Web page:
Massachusetts Board of Elementary and Secondary Education (BESE)

Competency Determination Standard for High School Graduation: Planning for Class of 2024 and Beyond

To:Members of the Board of Elementary and Secondary Education
From:Jeffrey C. Riley, Commissioner
Date:October 18, 2019

At the October 29 meeting of the Board of Elementary and Secondary Education (Board), I will present my plan and anticipated timeline for arriving at a recommendation for a new competency determination (CD) standard for students in the class of 2024 and beyond.

Background on the Competency Determination

The Education Reform Act of 1993 established a new state standard (called the competency determination, or CD) for high school graduation: Students must meet the standards adopted by the Board through regulation and measured by the MCAS in order to be eligible for a Massachusetts high school diploma. The Commonwealth introduced MCAS testing in 1998. Starting with the class of 2003, all graduating students were required to earn the CD by scoring at the Needs Improvement level or higher on the grade 10 ELA and mathematics tests.

The Board subsequently raised the standard for the CD. Students since the class of 2010 must meet the course-taking requirements of an Educational Proficiency Plan (EPP) if they fall short of the Proficient level on the grade 10 ELA or mathematics MCAS tests. They are also required to earn a score of Needs Improvement or higher on one of four high school science and technology/engineering (STE) tests.

Each year since 2003, between 94 and 96 percent of students have earned the CD by the end of 12th grade, even as dropout rates have been cut in half.

Consistent with the Education Reform Act, the Board has adopted and periodically amended regulations that establish standards for the CD and MCAS appeals. The Department has implemented the program and related policies, including alternate pathways (MCAS-Alt, MCAS appeals) and retest opportunities.

Transition to Next-Generation MCAS Tests

In November 2015, the Board voted to develop a next-generation MCAS testing program, with the intention of revising and upgrading the assessments to provide clear and accurate signals to students about whether they are on track for work at the next level, and, in high school, for the expectations of colleges, employers, and civic engagement. The transition to next-generation MCAS tests began with the first administration of new tests in grades 3–8 in spring 2017. The first next-generation high school tests were administered in spring 2019 in grade 10 ELA and mathematics, and in spring 2020 students will take the first next-generation high school tests in STE.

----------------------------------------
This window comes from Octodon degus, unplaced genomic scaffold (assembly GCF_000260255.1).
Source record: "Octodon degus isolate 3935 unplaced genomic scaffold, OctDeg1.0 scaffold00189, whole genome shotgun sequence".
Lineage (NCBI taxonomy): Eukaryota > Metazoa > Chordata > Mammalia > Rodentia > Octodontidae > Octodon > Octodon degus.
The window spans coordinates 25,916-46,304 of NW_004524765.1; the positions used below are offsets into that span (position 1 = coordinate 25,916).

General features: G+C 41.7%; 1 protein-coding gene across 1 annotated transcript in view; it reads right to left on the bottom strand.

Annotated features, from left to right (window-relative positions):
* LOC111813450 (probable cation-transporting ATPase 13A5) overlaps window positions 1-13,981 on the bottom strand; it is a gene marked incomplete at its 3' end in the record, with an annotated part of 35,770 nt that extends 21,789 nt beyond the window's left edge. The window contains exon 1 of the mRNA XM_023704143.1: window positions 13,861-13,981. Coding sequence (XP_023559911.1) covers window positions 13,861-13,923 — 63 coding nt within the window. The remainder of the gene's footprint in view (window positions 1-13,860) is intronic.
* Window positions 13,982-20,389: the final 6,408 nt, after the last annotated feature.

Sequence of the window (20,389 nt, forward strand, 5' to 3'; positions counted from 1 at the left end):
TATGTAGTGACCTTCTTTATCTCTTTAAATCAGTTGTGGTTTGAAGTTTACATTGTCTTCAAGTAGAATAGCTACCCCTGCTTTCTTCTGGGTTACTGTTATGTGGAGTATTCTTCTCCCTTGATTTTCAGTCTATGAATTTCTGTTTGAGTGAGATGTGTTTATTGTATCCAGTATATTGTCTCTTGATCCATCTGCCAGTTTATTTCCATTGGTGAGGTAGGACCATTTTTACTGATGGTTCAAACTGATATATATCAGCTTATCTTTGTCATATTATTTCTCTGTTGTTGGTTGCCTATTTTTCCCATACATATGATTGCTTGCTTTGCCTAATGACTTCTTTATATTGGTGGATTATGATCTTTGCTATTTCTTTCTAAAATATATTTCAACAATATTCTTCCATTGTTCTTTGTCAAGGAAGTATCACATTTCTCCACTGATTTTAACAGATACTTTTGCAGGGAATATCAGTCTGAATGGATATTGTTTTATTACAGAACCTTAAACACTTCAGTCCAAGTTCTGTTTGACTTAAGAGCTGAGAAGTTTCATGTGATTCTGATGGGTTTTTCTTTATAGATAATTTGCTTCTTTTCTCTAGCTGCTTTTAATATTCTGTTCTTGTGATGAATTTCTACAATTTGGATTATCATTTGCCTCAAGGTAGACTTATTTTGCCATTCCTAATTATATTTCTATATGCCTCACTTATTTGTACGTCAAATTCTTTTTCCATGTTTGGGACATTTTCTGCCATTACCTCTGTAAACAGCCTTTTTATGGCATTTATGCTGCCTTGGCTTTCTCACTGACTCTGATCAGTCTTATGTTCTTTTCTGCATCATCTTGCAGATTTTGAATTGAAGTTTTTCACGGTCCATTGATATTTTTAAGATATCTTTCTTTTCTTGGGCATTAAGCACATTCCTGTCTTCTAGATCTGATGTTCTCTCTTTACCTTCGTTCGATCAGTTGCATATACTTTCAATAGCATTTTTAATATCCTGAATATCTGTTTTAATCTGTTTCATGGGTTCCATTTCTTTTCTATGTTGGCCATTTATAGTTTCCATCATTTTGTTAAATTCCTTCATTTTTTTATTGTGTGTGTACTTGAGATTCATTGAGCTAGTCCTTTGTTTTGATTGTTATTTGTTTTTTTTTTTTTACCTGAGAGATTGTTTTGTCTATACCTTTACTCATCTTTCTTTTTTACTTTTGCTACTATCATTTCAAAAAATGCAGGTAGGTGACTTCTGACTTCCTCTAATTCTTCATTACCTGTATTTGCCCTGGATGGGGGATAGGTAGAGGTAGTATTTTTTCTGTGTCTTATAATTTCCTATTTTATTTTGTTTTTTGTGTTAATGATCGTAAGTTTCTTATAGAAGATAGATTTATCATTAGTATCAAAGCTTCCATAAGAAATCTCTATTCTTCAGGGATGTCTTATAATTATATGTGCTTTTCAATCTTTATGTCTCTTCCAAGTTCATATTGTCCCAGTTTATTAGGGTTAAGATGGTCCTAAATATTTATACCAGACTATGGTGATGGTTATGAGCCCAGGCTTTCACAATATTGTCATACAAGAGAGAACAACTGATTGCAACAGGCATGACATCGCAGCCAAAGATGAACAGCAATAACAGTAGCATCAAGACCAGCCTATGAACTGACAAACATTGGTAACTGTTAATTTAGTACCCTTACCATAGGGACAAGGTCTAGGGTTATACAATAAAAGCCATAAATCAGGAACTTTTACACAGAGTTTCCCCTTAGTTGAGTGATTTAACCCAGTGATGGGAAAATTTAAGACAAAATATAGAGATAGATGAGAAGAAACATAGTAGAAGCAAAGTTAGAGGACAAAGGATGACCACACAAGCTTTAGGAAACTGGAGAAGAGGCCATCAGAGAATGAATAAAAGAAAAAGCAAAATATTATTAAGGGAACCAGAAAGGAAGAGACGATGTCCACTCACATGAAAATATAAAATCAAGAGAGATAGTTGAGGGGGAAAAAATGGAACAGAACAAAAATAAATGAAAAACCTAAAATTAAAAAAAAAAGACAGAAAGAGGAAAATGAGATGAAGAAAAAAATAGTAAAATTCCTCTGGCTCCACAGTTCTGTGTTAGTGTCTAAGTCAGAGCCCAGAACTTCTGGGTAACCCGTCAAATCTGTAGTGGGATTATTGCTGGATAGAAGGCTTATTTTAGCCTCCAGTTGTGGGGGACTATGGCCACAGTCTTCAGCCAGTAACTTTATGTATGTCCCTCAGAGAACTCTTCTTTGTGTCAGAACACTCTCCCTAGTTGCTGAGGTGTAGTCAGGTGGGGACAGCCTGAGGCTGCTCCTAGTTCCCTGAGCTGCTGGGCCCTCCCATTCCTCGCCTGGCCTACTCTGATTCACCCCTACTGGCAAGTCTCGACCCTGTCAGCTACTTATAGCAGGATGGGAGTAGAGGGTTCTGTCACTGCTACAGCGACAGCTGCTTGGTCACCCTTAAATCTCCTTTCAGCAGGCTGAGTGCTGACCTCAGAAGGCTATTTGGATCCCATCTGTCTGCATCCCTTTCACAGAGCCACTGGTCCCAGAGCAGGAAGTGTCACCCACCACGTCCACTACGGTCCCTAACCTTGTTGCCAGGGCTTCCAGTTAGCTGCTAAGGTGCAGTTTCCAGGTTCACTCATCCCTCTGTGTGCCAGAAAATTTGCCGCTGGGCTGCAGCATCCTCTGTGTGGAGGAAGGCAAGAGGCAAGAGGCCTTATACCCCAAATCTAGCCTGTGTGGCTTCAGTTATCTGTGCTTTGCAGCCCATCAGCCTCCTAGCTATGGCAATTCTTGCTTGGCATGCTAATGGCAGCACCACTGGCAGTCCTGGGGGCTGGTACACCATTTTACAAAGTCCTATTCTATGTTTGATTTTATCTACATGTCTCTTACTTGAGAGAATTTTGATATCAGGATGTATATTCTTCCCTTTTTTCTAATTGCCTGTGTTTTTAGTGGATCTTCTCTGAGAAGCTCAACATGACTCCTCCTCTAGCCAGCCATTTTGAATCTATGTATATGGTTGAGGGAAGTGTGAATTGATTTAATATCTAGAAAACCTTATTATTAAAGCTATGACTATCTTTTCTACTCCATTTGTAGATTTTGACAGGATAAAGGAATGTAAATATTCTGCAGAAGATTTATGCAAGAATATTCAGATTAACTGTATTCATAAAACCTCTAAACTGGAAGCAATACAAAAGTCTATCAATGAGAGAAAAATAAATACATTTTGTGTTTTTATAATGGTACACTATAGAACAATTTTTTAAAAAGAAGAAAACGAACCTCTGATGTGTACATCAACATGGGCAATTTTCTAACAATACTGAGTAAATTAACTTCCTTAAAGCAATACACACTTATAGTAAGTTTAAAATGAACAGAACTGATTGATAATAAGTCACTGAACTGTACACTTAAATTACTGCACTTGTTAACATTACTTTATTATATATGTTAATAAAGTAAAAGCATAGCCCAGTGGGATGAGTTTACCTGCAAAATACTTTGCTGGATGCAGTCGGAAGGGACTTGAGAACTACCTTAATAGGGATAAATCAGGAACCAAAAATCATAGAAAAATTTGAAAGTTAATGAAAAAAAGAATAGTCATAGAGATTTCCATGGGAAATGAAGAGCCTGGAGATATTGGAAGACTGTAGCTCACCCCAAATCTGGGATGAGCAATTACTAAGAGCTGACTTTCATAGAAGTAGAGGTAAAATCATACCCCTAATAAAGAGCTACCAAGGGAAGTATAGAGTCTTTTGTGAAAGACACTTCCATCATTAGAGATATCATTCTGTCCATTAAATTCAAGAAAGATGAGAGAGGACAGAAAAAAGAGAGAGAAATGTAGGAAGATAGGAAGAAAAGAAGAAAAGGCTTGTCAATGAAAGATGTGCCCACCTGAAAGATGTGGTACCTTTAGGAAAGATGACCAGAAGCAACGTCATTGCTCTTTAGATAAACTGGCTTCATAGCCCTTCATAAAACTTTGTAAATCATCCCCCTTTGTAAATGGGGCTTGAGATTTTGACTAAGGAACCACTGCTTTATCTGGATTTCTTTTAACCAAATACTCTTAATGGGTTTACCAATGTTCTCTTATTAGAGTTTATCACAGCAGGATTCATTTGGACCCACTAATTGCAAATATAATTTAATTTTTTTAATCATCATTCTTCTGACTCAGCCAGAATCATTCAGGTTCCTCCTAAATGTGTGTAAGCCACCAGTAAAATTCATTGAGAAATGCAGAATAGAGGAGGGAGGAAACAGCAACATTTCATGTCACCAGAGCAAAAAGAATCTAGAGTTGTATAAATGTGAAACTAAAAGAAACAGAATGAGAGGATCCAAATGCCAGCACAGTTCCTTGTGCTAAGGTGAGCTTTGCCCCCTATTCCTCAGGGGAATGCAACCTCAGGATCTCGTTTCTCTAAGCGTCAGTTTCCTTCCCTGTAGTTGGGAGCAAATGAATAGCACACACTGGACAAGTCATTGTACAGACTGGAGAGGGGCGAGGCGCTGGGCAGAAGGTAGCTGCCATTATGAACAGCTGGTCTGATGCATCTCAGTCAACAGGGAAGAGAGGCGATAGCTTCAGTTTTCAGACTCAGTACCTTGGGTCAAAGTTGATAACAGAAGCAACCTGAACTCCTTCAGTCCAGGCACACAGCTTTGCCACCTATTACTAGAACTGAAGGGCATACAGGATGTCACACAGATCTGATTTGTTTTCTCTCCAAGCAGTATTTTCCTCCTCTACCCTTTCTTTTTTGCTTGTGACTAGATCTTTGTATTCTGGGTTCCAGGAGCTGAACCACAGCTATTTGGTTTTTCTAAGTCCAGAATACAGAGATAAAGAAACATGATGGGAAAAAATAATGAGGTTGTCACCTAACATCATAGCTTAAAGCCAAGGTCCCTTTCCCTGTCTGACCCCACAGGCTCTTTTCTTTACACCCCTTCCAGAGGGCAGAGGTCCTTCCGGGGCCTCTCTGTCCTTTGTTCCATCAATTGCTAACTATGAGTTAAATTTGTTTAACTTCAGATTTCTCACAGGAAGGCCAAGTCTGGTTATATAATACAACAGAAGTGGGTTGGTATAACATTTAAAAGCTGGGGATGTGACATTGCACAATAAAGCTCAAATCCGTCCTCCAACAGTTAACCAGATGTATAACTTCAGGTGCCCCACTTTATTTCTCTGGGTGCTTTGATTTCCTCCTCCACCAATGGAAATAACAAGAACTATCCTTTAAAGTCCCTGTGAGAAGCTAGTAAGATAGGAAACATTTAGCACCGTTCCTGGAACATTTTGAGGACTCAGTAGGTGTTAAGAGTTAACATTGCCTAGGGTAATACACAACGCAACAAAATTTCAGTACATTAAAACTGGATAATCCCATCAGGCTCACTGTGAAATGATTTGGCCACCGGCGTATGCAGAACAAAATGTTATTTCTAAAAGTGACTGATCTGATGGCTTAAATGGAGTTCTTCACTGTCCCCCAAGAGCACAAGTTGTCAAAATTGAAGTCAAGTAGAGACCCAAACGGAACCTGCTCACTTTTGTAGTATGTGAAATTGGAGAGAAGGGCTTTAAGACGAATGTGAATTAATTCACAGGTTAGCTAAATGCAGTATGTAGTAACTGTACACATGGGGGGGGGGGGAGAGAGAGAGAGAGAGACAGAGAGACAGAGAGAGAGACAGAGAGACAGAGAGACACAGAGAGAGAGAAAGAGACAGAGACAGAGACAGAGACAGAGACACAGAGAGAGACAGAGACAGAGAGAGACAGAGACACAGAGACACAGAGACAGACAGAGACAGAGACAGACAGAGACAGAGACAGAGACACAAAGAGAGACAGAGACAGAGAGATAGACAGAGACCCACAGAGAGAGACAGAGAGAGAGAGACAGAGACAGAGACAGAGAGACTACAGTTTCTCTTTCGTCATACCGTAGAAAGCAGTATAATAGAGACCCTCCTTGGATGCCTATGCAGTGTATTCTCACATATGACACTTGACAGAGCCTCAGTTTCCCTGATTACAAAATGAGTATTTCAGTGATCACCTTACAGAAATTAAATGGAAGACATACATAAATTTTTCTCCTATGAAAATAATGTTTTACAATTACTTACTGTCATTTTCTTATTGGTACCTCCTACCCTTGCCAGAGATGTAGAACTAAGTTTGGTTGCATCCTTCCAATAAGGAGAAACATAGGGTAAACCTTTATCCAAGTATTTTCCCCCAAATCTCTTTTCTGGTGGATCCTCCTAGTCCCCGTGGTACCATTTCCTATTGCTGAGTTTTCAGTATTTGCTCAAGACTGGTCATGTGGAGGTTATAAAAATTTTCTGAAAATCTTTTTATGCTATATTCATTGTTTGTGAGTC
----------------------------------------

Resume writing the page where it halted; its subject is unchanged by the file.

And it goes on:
During the transition to next-generation MCAS tests at the high school level, the Board voted to enact an "interim passing standard" for students in the first several classes to take the new high school tests, to ensure fairness, provide opportunity to prepare, and to allow students, families, and educators to become familiar with the new tests before revisiting the requirements for the CD. The interim standard is defined as a similar level of achievement to the required standard on the legacy tests: 240 (Proficient), or 220 (Needs Improvement) and the fulfillment of the requirements of an EPP.

In addition, the Board is currently considering whether to extend the interim passing standard for an additional year, through the class of 2023, so that students in the class of 2024 would be the first students who would be held to a new graduation standard. The class of 2024 will enter grade 9 in the fall of 2020.

In order to provide adequate notice to students about the graduation requirement for their class, and to take the time to fully consider all the factors involved, I will engage and consult with stakeholders and the public before presenting my recommendations to the Board in the spring of 2020. It is critical that we gather information from representatives across the education, business, and community sectors as we decide how we will define a new competency determination and how it will be implemented.

As part of the engagement process, I plan to convene an advisory committee—composed of classroom teachers, educational administrators, policymakers, representatives from higher education, and other stakeholders—to assist me in making my recommendation to you. The committee will consider key questions such as the following:

  • What do students need to be prepared for beyond high school?
  • What can student performance on the assessments tell us about their ability to be successful in the future?
  • How can we best support all students, including English learners and students with disabilities, in acquiring and demonstrating the skills and knowledge needed to graduate from high school?

I provide a proposed timeline below for discussion. Deputy Commissioner Jeff Wulfson and Associate Commissioner Michol Stapel will join us at the October 29 meeting for this initial discussion.

Proposed timeline

November–December 2019Finalize advisory committee membership
December Board MeetingUpdate Board on progress
January–March 2020
  • Convene advisory committee
  • Conduct public hearings/engagement with other stakeholder groups
March Board meetingBoard reviews initial/draft recommendations
May Board meetingBoard receives proposed changes to CD regulations and votes on sending the proposal out for public comment
Summer 2020Continued outreach on proposed changes
September 2020Discussion and vote on new CD regulations
 
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